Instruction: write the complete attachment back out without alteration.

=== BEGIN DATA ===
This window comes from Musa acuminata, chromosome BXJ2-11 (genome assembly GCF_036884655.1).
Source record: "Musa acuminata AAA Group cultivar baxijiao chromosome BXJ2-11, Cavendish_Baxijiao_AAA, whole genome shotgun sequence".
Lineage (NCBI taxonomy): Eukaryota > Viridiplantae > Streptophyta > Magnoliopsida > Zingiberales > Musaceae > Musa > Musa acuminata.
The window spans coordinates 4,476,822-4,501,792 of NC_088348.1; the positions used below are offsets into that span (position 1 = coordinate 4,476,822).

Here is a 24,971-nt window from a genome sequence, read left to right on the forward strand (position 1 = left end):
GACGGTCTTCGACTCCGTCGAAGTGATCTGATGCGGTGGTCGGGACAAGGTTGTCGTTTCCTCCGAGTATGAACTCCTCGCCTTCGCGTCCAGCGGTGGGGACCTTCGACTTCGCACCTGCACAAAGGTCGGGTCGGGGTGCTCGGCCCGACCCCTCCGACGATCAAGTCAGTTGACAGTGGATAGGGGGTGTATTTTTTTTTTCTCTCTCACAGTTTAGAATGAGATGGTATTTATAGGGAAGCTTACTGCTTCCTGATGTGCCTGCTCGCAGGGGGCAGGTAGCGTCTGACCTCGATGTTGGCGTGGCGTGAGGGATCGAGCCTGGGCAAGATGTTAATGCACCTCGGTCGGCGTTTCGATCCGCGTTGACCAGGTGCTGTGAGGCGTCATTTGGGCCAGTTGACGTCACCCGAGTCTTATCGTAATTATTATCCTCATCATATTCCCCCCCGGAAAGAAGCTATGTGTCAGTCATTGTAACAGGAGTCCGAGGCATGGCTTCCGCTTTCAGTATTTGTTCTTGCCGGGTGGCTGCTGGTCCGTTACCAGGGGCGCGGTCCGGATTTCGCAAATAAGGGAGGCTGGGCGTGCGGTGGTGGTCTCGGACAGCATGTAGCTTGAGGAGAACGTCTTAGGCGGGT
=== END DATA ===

This window comes from Musa acuminata, chromosome BXJ2-11 (genome assembly GCF_036884655.1).
Source record: "Musa acuminata AAA Group cultivar baxijiao chromosome BXJ2-11, Cavendish_Baxijiao_AAA, whole genome shotgun sequence".
Lineage (NCBI taxonomy): Eukaryota > Viridiplantae > Streptophyta > Magnoliopsida > Zingiberales > Musaceae > Musa > Musa acuminata.
The window spans coordinates 4,476,822-4,501,792 of NC_088348.1; the positions used below are offsets into that span (position 1 = coordinate 4,476,822).

Here is a 24,971-nt window from a genome sequence, read left to right on the forward strand (position 1 = left end):
GACGGTCTTCGACTCCGTCGAAGTGATCTGATGCGGTGGTCGGGACAAGGTTGTCGTTTCCTCCGAGTATGAACTCCTCGCCTTCGCGTCCAGCGGTGGGGACCTTCGACTTCGCACCTGCACAAAGGTCGGGTCGGGGTGCTCGGCCCGACCCCTCCGACGATCAAGTCAGTTGACAGTGGATAGGGGGTGTATTTTTTTTTTCTCTCTCACAGTTTAGAATGAGATGGTATTTATAGGGAAGCTTACTGCTTCCTGATGTGCCTGCTCGCAGGGGGCAGGTAGCGTCTGACCTCGATGTTGGCGTGGCGTGAGGGATCGAGCCTGGGCAAGATGTTAATGCACCTCGGTCGGCGTTTCGATCCGCGTTGACCAGGTGCTGTGAGGCGTCATTTGGGCCAGTTGACGTCACCCGAGTCTTATCGTAATTATTATCCTCATCATATTCCCCCCCGGAAAGAAGCTATGTGTCAGTCATTGTAACAGGAGTCCGAGGCATGGCTTCCGCTTTCAGTATTTGTTCTTGCCGGGTGGCTGCTGGTCCGTTACCAGGGGCGCGGTCCGGATTTCGCAAATAAGGGAGGCTGGGCGTGCGGTGGTGGTCTCGGACAGCATGTAGCTTGAGGAGAACGTCTTAGGCGGGT